Antibiotic use in children with acute otitis media
This activity is designed to highlight the magnitude of the problem of antibiotic overuse in children in Australia, outline the adverse effects of overuse of antibiotics for individuals and the community, and provide evidence-based management strategies for the management of AOM in children.Relevance to General Practice
Australia has one of the highest rates of antibiotic exposure in the world, and antibiotic prescription rates have increased by 230% over the last decade. Australian children are exposed to considerably more antibiotics than the majority of their counterparts in other high-income countries, including for the treatment of AOM. However, for many children with AOM, antibiotics are not indicated.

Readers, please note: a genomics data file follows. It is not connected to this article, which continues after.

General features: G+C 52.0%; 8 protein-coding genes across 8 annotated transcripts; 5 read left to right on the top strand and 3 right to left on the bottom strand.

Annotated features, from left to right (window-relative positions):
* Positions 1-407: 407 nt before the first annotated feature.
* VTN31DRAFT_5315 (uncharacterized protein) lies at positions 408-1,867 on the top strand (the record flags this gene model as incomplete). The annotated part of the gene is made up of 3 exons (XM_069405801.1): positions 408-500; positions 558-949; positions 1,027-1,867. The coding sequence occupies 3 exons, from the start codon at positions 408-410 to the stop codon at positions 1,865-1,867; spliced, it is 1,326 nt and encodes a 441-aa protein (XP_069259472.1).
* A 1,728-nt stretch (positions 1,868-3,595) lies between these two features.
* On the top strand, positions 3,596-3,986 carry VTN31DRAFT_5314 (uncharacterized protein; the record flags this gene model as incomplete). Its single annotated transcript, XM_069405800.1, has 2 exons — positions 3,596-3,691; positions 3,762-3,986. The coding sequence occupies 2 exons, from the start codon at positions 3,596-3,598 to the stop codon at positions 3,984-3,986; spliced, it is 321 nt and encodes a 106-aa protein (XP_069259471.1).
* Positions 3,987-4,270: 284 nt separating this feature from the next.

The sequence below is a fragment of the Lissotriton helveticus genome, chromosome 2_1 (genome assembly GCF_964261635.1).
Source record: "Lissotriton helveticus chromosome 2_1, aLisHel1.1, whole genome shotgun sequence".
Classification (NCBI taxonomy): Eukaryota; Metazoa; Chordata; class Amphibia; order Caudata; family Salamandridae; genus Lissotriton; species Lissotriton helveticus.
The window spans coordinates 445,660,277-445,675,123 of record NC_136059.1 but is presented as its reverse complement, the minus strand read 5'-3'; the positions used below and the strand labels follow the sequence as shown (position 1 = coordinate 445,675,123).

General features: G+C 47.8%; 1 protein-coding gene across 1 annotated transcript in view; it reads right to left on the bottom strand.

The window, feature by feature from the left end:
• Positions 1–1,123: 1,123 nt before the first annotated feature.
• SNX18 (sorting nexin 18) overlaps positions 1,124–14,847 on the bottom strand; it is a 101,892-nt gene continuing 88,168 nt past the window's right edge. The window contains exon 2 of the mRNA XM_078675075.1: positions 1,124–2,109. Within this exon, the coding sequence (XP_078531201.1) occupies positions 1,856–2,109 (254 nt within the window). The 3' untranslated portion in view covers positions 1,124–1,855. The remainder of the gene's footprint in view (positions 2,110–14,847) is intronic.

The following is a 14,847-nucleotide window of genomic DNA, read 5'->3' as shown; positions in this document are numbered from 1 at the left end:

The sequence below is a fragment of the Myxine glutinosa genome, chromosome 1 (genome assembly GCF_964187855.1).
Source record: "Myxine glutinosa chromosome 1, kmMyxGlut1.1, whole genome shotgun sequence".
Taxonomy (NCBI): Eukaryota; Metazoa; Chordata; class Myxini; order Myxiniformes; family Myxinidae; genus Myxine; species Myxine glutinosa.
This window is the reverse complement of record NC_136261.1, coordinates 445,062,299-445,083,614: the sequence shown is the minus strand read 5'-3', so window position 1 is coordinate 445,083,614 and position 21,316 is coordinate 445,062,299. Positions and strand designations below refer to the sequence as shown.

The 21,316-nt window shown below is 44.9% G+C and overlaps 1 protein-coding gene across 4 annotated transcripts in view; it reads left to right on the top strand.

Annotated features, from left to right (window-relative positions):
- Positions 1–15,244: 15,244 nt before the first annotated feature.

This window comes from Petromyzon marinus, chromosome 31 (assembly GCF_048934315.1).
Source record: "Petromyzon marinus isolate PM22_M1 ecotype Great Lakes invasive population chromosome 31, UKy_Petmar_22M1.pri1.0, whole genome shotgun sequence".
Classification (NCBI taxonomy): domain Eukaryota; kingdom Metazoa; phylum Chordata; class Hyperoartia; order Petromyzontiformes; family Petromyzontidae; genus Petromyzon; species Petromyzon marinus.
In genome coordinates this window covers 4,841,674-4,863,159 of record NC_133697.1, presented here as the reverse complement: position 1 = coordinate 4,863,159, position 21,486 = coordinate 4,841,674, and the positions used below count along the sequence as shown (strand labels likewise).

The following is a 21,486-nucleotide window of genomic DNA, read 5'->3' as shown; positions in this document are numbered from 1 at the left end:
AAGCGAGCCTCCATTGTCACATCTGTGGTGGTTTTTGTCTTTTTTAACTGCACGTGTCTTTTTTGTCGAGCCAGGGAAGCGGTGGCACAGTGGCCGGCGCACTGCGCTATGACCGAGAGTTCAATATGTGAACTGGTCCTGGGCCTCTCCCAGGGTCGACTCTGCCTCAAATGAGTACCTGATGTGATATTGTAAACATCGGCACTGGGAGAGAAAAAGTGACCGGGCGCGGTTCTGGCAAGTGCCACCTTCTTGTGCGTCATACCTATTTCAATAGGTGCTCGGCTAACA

The high rate of antibiotic exposure is of concern given increasing antimicrobial resistance and the putative association with chronic diseases, including asthma and childhood obesity. Understanding the extent and risk factors associated with antibiotic exposure may inform strategies to reduce inappropriate prescribing, especially in populations with the highest prescription rates. Improving antibiotic use in children, particularly minimising their use for URTIs, should be a priority for action as intervening in children has the potential to make a sustained improvement in practice over time.
D1. Communication skills and the patient-doctor relationship
Communication with family, carers and others involved in the care of the patient is appropriate and clear
D2. Applied professional knowledge and skills
The conduct of the consultation is appropriate to the needs of the patient and the sociocultural context
D3. Population health and the context of general practice
The patterns and prevalence of disease are incorporated into screening and management practices
D4. Professional and ethical role
Duty of care is maintained
D5. Organisational and legal dimensionsCurriculum Contextual Units
- Children and young people health
- Ear and nose medicine